The Election, One Year Later: Life Goes On at an East Coast Middle School

When anthropologist Alexandra Freidus was observing students and educators at an East Coast middle school in fall 2016, she got to see how the presidential election affected them. She followed up with them a year later.

Every day in schools across the country, anthropological researchers are at work studying K–12 classrooms. Conducting interviews and observations, these researchers work, according to the American Anthropological Association (AAA), “to advance scholarship on schooling in social and cultural contexts, and on human learning both inside and outside the classroom.” 


Our short article series “The Election, One Year Later” presents excerpts from the findings of four members of the AAA’s Council on Anthropology and Education who were working in schools during or shortly after the 2016 presidential election. This winter, they returned to check back in. These “snapshots,” drawn from their notes, provide an outside view of the election’s effect on students and educators—in the days and weeks after its announcement and in the weeks leading up to the anniversary of the inauguration.

November 9, 2016

I’m at a middle school, talking with sixth-grade teachers about how they approach their instruction and curricular choices. This is the second day of scheduled interviews, and it happens to also be the day after the presidential election. The school identifies its mission as “social justice.” It’s located in a deep blue state, and while the majority of the students are African American, others are white, and a substantial portion are members of mixed-status immigrant families from Latin America and the Middle East.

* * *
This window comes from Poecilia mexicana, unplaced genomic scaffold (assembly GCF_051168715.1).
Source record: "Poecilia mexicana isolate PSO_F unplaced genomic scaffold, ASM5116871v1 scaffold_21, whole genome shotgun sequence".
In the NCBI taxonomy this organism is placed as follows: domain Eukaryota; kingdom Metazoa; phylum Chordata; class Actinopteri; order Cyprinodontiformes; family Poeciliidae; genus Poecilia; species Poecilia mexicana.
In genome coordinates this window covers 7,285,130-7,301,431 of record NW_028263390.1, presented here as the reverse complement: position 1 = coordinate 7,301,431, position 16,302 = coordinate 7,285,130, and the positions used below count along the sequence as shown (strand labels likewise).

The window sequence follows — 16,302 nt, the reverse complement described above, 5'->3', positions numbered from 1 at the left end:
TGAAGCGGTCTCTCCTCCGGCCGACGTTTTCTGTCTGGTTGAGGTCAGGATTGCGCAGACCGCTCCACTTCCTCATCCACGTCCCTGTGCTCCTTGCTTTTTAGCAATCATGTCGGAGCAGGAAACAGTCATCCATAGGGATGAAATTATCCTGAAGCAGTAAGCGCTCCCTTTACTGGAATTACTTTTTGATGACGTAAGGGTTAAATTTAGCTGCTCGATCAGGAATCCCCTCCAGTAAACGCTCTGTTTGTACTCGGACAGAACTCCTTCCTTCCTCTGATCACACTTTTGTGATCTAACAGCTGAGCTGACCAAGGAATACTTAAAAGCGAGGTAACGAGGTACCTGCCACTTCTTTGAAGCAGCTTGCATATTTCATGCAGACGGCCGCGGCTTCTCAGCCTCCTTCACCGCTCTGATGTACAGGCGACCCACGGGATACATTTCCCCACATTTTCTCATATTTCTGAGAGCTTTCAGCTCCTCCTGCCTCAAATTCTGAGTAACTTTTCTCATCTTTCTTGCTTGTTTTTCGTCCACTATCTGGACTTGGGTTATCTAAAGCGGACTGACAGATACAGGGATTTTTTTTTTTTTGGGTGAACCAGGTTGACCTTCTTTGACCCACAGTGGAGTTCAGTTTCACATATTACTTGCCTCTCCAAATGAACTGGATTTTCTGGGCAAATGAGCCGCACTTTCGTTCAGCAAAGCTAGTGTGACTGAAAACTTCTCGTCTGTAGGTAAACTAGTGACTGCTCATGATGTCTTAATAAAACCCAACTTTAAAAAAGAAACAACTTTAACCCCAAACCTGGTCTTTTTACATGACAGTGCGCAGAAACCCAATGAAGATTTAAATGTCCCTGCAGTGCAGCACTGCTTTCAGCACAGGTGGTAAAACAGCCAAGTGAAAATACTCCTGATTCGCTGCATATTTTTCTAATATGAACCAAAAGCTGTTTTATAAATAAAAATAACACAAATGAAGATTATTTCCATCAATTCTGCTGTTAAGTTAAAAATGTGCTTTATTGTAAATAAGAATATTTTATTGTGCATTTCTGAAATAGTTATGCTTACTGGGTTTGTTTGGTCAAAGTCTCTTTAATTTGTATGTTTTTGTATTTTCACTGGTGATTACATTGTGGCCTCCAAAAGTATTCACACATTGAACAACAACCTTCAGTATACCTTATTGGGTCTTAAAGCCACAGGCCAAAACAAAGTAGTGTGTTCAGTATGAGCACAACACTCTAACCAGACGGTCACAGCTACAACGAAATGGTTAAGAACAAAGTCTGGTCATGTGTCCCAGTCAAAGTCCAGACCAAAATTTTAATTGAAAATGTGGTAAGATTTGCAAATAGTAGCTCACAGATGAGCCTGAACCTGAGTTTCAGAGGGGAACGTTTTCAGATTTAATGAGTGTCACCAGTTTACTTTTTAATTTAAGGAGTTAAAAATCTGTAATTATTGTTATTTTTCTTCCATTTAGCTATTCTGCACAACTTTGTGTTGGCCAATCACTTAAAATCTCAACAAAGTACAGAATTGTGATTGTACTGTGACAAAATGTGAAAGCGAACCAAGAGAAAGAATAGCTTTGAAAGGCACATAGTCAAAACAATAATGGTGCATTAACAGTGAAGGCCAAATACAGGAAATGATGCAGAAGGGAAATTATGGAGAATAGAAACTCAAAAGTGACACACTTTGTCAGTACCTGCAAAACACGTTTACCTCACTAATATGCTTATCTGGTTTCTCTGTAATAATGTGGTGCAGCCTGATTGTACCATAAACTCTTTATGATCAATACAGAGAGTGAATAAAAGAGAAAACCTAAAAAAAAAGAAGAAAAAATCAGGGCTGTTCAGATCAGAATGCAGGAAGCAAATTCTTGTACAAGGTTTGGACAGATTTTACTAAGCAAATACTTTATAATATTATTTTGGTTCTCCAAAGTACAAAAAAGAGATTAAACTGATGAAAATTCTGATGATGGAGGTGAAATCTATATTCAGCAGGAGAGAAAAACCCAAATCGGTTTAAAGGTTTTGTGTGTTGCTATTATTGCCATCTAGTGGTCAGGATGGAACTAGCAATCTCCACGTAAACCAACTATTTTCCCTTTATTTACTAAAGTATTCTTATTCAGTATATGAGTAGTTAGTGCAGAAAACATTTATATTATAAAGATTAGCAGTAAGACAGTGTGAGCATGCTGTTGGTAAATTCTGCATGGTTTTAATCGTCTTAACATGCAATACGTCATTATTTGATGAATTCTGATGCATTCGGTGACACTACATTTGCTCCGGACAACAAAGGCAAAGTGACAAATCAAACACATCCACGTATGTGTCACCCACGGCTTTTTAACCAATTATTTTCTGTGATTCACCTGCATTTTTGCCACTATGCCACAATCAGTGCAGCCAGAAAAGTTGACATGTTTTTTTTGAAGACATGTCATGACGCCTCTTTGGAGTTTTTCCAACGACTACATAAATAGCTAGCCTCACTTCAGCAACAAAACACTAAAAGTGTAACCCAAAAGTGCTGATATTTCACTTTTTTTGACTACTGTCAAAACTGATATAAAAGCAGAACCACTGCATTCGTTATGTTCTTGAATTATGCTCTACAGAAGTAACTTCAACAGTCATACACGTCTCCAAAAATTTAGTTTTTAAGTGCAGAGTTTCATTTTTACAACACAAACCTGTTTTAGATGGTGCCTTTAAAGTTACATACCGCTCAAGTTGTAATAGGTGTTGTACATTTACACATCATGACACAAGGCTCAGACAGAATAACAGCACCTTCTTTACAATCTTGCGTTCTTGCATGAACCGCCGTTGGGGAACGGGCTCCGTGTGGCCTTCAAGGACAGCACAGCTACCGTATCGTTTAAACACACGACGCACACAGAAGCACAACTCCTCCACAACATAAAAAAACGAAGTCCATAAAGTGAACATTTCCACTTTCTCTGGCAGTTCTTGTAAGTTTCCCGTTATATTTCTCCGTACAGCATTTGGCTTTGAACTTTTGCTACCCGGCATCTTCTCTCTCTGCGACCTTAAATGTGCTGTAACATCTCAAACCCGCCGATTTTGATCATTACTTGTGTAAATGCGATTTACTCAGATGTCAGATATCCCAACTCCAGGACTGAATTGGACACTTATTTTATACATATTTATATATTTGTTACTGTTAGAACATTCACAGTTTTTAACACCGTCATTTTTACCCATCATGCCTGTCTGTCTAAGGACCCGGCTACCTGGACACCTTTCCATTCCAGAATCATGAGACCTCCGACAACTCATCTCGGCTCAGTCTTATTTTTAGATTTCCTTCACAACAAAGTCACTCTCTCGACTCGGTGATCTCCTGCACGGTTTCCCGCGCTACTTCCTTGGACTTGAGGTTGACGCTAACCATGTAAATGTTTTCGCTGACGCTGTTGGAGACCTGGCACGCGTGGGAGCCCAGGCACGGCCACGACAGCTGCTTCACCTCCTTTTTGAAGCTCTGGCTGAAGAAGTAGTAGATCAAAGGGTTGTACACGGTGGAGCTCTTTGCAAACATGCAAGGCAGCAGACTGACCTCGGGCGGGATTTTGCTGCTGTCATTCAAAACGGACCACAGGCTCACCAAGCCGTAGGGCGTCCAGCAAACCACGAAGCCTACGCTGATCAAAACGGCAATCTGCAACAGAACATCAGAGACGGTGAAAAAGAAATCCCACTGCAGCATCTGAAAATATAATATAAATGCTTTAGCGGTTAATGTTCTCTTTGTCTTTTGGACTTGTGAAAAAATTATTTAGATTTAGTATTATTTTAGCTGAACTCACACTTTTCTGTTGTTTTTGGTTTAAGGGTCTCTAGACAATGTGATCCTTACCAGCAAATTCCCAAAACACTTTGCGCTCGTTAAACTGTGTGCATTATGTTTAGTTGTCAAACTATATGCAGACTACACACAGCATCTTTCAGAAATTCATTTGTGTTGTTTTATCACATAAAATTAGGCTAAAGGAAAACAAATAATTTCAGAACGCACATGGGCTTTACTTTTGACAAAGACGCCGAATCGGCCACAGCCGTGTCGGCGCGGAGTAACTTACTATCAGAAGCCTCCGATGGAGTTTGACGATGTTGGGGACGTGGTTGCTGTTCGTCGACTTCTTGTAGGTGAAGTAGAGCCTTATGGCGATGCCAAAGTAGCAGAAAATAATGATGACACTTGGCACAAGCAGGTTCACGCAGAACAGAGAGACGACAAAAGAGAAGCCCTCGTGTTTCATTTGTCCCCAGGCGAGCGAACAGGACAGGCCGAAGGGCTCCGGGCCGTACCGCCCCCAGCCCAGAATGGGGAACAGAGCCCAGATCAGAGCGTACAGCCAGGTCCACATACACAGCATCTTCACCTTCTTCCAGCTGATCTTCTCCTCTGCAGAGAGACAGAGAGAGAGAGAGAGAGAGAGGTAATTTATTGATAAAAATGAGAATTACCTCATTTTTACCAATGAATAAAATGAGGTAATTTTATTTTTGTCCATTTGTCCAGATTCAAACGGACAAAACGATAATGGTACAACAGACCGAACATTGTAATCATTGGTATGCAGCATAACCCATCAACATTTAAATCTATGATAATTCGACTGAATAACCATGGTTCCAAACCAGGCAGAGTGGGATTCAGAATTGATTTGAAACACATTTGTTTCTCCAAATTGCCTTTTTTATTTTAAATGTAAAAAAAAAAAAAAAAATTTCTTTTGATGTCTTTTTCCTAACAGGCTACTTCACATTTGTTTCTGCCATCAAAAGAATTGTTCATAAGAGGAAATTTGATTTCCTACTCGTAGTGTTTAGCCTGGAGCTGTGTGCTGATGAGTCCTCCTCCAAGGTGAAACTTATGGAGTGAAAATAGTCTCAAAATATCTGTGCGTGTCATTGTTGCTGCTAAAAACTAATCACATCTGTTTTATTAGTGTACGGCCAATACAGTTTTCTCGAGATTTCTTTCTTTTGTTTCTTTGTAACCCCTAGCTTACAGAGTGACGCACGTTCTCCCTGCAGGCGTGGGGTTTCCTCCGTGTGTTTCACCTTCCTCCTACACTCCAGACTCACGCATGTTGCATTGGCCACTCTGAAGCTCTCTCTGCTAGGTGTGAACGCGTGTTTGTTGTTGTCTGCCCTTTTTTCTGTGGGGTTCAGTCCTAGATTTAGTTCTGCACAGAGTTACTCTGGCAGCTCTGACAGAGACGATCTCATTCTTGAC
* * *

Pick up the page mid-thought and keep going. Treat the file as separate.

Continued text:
Teachers are processing the news. Many have red eyes and confess to me that they stayed up until 2 a.m. watching the election returns. … The Social Studies teacher is a white man in his late 20s. He’s the only one who addresses the election directly in class that day. On the board when students walk into the room that morning is the penultimate stanza from Langston Hughes’ poem “Let America Be America Again”: